Early in Asian trade on Wednesday, oil prices climbed as European Union leaders agreed to a limited and initiated ban on Russian oil. Meanwhile, China also lifted its COVID-19 lockdown in Shanghai.
At 0037 GMT, Brent crude for August delivery was up 78 cents, or 0.7%, to $116.38 a barrel.
On Tuesday, the front-month contract for July delivery expired at $122.84 a barrel, up 1%.
The price of West Texas Intermediate (WTI) oil in the US increased by 63 cents (0.6%), to $115.30 a barrel.
Both benchmarks concluded May with gains, marking the sixth month in a row that oil prices have risen.
On Monday, EU leaders agreed in principle to limit 90% of Russia’s oil imports by the end of the year. The bloc’s harshest penalty on Moscow since the invasion of Ukraine three months ago, which Moscow describes as a “special military operation.”
Oil Prices and Shanghai’s Lockdown
After two months, Shanghai’s severe COVID-19 lockdown came to an end at midnight on Wednesday morning. This indicates that the country’s gasoline consumption will go up.
Reports that some producers were considering canceling Russia’s membership in the OPEC+ output accord capped advances.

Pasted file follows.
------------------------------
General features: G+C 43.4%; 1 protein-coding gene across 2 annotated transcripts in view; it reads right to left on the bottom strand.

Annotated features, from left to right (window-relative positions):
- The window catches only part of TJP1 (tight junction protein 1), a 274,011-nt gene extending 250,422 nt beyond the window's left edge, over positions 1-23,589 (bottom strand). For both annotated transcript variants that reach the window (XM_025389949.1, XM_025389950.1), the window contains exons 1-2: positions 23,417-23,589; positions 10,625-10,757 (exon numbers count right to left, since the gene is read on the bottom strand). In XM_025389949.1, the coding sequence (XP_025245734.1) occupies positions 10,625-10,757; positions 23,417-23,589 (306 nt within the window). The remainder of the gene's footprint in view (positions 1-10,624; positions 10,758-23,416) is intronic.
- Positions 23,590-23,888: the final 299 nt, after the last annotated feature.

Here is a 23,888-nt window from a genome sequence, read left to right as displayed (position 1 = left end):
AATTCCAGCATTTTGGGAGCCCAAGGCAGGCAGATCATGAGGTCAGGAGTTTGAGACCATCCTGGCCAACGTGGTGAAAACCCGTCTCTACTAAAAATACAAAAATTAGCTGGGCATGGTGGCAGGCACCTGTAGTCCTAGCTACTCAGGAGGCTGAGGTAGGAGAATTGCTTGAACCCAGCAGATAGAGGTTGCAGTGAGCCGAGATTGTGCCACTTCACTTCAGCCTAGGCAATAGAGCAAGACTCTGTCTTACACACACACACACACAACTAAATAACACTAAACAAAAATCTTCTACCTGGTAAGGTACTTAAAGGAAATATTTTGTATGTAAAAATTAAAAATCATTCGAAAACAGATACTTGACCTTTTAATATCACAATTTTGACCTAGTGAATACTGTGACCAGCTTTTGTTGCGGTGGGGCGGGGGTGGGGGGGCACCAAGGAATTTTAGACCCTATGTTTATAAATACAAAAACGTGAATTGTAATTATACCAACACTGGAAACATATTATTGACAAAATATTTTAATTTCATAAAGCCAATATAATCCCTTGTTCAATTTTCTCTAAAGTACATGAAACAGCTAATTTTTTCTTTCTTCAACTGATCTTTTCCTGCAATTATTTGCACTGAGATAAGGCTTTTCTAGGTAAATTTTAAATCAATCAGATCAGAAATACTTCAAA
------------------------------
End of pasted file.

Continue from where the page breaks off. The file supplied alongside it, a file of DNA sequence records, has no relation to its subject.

While there was no explicit pressure for the Organization of Petroleum Exporting Countries to pump additional oil to compensate for any prospective Russian deficit, the Wall Street Journal reported that certain Gulf members had begun preparing for an output rise in the coming months, citing OPEC delegates.
Restrictions on crude will extend over the next six months. Meanwhile, sanctions on refined goods will be phased in over eight months once fully implemented. As a concession to Hungary, the embargo exempts pipeline oil from Russia.
According to a monthly report released on Tuesday by the US Energy Information Administration, crude oil output in the United States increased by more than 3% in March, reaching its highest level since November.
Read more: Economies